Summertime, and the writing is easy, right? I took a week off but I’m back with more ways to improve your dialogue.
Writing Tip for Today: Here are some advanced dialogue techniques you can try:
One of the most difficult dialogue techniques to master has to be writing the opposite gender. I think males writing female dialogue or females writing male dialogue could benefit from listening to the opposite gender when you’re out in public. It wouldn’t hurt to listen to your significant other as well, but in this case, I mean listening not only to what the opposite gender says, but HOW THEY SAY IT. If you’re a guy, you might not understand that women (in general) are nurturers, and we often have a lot to say. Women also tend to speak in longer sentences and often express views in terms of emotion rather than logic. Men are very visual creatures, and while they speak fewer words as a rule, they will often speak those words more succinctly and to the point. When you take a look at your dialogue coming from the opposite gender, evaluate it in terms of women’s tendencies to over-explain things and men’s habits of cutting to the chase. The next time you’re eavesdropping at the mall, also take note of the speaker’s body language. Do they make eye contact while speaking? Are their arms in a defensive or open posture. Do they speak while slouching? Are they too soft, too loud? Do they respect the other person’s individual space or do they stand too close? Observing these things can help you lift your dialogue so that it rings true to the reader.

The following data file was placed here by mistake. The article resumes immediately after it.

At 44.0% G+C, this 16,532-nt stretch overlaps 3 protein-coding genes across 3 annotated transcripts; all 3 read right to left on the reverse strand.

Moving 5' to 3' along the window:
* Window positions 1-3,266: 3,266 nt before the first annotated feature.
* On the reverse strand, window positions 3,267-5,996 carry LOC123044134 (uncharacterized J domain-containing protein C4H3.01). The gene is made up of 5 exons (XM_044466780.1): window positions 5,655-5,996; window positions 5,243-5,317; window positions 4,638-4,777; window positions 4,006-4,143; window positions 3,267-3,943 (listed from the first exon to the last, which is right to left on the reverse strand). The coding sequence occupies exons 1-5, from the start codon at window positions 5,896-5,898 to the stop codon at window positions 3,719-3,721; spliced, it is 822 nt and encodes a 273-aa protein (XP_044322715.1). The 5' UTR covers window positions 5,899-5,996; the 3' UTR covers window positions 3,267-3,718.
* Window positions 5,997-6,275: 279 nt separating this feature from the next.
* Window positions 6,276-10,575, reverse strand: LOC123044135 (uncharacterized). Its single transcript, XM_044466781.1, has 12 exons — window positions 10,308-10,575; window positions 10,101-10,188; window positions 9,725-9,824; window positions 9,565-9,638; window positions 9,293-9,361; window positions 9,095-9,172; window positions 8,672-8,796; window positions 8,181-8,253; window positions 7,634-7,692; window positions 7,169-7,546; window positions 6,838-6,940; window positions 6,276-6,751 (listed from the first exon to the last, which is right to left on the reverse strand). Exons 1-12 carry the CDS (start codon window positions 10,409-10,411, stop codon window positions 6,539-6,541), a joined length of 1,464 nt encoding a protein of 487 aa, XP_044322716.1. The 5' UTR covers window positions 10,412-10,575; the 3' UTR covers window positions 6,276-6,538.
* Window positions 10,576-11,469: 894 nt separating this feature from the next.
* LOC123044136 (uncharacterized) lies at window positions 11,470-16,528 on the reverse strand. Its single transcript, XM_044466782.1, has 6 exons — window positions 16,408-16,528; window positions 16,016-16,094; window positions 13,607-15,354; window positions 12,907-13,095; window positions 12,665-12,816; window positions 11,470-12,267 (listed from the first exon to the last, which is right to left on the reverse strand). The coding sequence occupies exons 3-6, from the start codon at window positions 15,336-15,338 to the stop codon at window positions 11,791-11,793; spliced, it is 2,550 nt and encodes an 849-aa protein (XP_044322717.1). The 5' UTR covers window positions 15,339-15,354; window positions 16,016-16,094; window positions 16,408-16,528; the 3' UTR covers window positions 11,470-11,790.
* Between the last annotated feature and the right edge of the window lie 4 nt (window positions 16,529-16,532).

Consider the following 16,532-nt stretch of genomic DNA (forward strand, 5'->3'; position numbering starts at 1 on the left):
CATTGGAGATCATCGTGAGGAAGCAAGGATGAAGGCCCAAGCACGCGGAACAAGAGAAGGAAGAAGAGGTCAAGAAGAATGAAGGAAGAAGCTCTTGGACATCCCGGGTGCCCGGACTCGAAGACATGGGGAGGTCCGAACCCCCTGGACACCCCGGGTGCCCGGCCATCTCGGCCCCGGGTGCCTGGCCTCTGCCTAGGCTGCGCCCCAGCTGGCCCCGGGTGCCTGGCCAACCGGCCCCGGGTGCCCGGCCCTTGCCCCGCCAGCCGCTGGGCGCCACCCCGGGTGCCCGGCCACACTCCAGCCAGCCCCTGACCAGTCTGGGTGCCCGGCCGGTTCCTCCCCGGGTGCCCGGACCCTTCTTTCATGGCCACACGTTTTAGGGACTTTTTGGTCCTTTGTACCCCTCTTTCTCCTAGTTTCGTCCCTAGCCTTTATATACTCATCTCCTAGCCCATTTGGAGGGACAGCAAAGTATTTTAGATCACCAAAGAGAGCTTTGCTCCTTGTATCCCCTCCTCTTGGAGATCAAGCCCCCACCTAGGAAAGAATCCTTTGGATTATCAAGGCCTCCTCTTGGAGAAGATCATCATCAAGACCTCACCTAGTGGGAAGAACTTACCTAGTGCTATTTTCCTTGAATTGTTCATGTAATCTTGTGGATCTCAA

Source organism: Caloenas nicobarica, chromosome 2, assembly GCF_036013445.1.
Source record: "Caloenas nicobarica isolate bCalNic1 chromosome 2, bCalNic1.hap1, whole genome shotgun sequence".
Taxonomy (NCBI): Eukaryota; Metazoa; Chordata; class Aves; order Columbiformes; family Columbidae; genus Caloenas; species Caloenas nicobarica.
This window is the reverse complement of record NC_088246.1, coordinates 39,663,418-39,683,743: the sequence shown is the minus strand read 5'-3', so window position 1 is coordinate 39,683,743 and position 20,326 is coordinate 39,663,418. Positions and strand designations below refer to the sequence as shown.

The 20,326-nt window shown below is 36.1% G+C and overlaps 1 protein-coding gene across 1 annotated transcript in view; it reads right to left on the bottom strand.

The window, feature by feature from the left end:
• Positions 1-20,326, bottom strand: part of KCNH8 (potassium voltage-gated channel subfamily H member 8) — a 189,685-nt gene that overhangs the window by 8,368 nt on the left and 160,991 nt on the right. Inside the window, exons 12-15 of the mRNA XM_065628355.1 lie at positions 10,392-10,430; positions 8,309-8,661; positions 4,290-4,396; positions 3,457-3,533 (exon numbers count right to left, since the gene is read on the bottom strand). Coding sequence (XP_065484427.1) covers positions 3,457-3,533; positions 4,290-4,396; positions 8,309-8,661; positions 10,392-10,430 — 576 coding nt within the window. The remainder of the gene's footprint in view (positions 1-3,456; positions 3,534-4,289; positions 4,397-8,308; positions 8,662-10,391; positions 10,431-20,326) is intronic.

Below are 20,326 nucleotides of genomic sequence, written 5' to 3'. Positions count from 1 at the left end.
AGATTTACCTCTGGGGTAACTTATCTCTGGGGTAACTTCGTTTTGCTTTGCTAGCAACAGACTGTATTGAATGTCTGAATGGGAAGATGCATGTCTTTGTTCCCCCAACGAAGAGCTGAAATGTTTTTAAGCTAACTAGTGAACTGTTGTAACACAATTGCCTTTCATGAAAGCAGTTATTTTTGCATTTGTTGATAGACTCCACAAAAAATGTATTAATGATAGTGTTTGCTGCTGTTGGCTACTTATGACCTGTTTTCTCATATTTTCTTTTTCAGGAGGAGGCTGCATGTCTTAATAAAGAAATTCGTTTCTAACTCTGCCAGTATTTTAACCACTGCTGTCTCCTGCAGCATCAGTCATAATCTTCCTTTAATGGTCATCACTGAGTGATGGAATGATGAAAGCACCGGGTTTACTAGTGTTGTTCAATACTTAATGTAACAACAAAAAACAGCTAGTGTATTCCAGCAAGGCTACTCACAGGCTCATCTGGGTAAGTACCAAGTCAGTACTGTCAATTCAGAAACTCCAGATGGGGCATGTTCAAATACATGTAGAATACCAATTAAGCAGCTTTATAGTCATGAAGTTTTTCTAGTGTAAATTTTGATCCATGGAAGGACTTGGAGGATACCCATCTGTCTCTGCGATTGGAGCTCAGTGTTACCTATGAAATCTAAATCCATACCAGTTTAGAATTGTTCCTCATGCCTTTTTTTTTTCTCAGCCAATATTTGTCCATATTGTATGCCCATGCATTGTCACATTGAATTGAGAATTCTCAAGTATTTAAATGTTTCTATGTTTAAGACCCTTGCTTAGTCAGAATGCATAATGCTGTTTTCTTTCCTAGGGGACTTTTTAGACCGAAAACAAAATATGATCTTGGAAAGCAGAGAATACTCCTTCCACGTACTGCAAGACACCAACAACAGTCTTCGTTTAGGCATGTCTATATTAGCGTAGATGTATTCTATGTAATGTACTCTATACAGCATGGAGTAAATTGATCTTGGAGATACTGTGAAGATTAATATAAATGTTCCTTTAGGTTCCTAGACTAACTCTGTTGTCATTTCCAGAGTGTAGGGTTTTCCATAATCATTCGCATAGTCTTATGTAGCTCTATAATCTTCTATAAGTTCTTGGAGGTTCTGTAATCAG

That Pesky Dialect
Always problematic, writing authentic dialect can be a challenge both in writing and in reading. If you pepper your dialogue with too many apostrophes for dropped g’s or include too many phonetically spelled words, readers can get bogged down and stop reading. A better strategy might be to add a few words here and there to flavor the speech but not make it tiresome to the eye. The same idea is good for including foreign language words. In most cases, season lightly with foreign words and phrases and if the expression isn’t a common one, include a simple translation in the head of the POV character. By simple I mean just the English word. EX: After Sofia lost everything in the fire, it was so hard to be bon vivant. No lap of luxury at the Starlight Motel.
Surprise Your Reader
Another more advance dialogue technique is learning to surprise your reader. If a character asks, “How are you?” we automatically think, “I’m fine, thanks.” In order to lift this dialogue from trite to terrific, think of a rejoinder that the reader can’t see coming. Here’s an example from Elizabeth Strout’s Pulitzer Prize-winning novel, Olive Kitteridge.
“Well I can see why Henry married her. I wasn’t sure at first, but when I got a look at his mother at the funeral—ah, poor thing. But she didn’t seem to have a bit of oomph to her.”
“Well, she’s about broken with grief.”
The second bit of dialogue here could have simply agreed with the first speaker. But instead, Strout gives us a window into the story and its characters. By replacing yes-no dialogue with either questions which require a more complex answer or substituting surprising rejoinders for those yesses or noes, your dialogue will pique more reader interest—as well as keep them reading.